When you finish a workout, are you feeling completely wiped out? Did you work as hard as you possibly can for that given day?

Without effort, your body is not placed under enough stress to change. Stress creates adaptation. Your body will adapt to any stress you place on it. That’s how you get stronger, faster, etc. When you move faster, lift heavier, and restless during a workout, your body will adapt to it to make it easier the next time you work out.

There are a few ways your muscles can adapt. Neuromuscular adaptations happen the fastest compared to other adaptations. Your body can recruit more motor units for a muscle contraction. This is called motor unit recruitment. The more motor neurons that are recruited, the stronger the muscle contraction will be. Hypertrophy is another way your body can adapt. This can happen in a couple of ways. Your muscle fibers can get bigger, or your muscles can increase the amount of glycogen (energy) they store.

Your body can also get more efficient at buffering lactic acid. When you get to the part of your workout when your muscles start to burn, you are feeling that moment when your muscle is reaching its lactate threshold. This means you’re producing more lactic acid than your body can get rid of. When there is too much lactate in your muscle, your muscle cannot contract. If you continue to train at lactate threshold, over time your body will adapt by buffering it out more quickly. Your threshold will increase. Training at your lactate threshold will require some serious mental toughness because it is not very comfortable to feel the burn and to keep pushing through it.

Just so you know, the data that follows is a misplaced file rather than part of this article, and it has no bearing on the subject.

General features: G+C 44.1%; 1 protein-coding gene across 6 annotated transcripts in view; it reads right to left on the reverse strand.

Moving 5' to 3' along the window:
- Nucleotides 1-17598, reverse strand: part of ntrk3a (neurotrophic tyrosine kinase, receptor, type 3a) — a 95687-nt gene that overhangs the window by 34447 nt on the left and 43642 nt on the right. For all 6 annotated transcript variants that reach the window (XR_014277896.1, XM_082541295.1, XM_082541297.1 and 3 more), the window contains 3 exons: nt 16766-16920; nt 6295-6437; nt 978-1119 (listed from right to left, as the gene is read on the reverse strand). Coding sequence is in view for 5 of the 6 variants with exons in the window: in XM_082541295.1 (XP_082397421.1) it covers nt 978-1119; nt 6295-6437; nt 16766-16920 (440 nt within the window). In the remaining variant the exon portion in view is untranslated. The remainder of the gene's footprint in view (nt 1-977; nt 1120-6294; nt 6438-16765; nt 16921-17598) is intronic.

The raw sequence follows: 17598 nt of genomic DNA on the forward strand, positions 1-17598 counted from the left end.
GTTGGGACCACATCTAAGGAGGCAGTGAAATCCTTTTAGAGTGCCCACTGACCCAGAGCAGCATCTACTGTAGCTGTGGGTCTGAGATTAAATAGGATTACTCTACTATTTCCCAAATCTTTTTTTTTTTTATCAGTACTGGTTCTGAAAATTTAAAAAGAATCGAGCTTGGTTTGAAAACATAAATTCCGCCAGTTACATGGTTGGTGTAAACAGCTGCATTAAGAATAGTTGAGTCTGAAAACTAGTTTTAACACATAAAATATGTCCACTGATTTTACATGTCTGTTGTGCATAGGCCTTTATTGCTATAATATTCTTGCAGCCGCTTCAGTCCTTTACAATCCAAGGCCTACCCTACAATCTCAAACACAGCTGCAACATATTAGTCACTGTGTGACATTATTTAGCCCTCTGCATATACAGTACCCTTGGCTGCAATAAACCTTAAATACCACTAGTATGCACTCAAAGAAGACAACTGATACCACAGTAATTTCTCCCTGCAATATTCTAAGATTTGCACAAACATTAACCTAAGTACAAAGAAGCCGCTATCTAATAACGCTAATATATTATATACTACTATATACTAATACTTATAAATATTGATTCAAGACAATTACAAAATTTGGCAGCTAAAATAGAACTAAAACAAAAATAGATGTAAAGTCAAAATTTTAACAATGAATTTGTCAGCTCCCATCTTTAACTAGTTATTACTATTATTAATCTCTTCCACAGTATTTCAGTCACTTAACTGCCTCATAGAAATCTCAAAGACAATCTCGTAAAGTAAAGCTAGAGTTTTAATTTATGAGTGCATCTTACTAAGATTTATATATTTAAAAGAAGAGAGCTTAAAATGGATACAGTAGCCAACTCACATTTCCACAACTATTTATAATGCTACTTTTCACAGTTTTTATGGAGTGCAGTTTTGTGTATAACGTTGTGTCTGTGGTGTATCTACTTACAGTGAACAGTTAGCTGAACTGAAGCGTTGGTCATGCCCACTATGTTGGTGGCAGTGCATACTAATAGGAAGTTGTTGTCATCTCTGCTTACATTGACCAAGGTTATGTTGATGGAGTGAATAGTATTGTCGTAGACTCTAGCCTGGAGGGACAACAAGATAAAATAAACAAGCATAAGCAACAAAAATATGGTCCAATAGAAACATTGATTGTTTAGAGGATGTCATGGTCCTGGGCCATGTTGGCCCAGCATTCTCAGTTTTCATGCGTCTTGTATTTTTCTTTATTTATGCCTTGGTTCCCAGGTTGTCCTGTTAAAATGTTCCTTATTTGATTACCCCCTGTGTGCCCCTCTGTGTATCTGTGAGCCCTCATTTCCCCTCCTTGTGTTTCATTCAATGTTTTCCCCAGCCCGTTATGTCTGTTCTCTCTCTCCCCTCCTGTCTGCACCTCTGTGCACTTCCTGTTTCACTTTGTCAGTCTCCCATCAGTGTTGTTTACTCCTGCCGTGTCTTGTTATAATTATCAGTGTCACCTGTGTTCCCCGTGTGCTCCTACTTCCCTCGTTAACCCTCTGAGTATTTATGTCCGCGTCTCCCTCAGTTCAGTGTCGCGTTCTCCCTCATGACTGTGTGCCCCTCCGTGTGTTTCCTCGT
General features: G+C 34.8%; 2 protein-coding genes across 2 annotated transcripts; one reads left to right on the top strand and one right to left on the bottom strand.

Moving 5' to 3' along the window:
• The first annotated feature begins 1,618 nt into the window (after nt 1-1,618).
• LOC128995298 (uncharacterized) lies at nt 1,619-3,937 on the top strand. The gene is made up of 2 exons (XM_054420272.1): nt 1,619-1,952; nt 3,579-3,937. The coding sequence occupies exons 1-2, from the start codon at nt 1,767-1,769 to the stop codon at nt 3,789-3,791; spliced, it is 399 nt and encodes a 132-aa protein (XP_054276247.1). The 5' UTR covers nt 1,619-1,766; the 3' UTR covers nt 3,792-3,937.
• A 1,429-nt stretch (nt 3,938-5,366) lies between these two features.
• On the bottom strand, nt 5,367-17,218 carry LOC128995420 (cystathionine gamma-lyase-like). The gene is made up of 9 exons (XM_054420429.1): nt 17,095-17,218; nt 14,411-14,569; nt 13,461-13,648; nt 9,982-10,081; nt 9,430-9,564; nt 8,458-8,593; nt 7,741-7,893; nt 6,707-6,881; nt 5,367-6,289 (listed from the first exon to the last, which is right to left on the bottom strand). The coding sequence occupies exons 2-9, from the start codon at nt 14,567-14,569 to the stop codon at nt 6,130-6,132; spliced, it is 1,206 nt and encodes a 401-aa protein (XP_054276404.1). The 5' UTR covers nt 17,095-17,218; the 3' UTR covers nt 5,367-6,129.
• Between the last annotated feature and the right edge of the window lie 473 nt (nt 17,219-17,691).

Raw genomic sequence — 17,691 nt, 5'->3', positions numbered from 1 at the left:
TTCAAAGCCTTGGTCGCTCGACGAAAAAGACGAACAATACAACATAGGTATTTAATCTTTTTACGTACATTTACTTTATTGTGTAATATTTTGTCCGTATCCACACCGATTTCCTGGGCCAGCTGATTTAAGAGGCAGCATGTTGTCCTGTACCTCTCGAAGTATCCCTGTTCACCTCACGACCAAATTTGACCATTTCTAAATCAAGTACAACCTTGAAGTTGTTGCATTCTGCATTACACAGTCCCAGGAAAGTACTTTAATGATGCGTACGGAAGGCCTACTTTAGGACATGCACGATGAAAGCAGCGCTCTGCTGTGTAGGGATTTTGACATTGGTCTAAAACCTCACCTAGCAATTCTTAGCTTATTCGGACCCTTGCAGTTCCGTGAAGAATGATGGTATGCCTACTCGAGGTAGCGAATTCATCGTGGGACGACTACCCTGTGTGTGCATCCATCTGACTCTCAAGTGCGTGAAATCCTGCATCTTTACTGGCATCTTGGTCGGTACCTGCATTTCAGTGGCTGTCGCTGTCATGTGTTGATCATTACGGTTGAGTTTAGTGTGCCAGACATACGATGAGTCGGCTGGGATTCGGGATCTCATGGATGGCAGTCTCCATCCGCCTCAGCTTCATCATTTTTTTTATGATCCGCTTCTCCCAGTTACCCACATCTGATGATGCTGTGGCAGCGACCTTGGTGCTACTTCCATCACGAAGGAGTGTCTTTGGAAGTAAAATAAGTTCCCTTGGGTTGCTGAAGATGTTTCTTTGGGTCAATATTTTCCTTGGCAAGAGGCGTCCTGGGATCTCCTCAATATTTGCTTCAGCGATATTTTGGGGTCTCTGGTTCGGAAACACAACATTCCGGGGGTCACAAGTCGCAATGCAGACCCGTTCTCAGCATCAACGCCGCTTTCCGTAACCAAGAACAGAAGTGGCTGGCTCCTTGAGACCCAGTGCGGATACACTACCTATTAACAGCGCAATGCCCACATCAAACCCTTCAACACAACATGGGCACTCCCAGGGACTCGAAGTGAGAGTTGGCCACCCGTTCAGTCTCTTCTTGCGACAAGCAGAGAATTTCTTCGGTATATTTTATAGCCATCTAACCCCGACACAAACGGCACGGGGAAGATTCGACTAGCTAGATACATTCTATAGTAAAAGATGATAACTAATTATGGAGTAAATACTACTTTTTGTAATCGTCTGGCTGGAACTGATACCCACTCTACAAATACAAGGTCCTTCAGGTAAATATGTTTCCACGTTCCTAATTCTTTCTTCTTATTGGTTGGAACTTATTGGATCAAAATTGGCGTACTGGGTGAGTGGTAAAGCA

Blood capillaries will become more efficient to supply muscles with oxygenated blood. Your muscles can also develop more mitochondria to produce more energy for your muscles. Even your fiber types can change depending on what type of training you do (fast twitch or slow twitch).

There are other adaptations that occur such as cardiovascular, bone, respiratory, and hormonal adaptions that also take place.

So, what am I getting at here? You need to create stress on your body by moving faster, lifting heavier, etc. This will make your body adjust and adapt to get better at whatever you are struggling with. If you struggle to lift, your body will get stronger. If your muscles are burning, your body will adapt to buffer out the lactic acid more efficiently.

Once your body adapts to the stress, you have to keep increasing the stress. This means you have to work faster or lift heavier once your body gets used to it. There is always room for improvement! Keep pushing!

For more information, contact personal trainer Jordan Weichers at Jweichers@houstonian.com.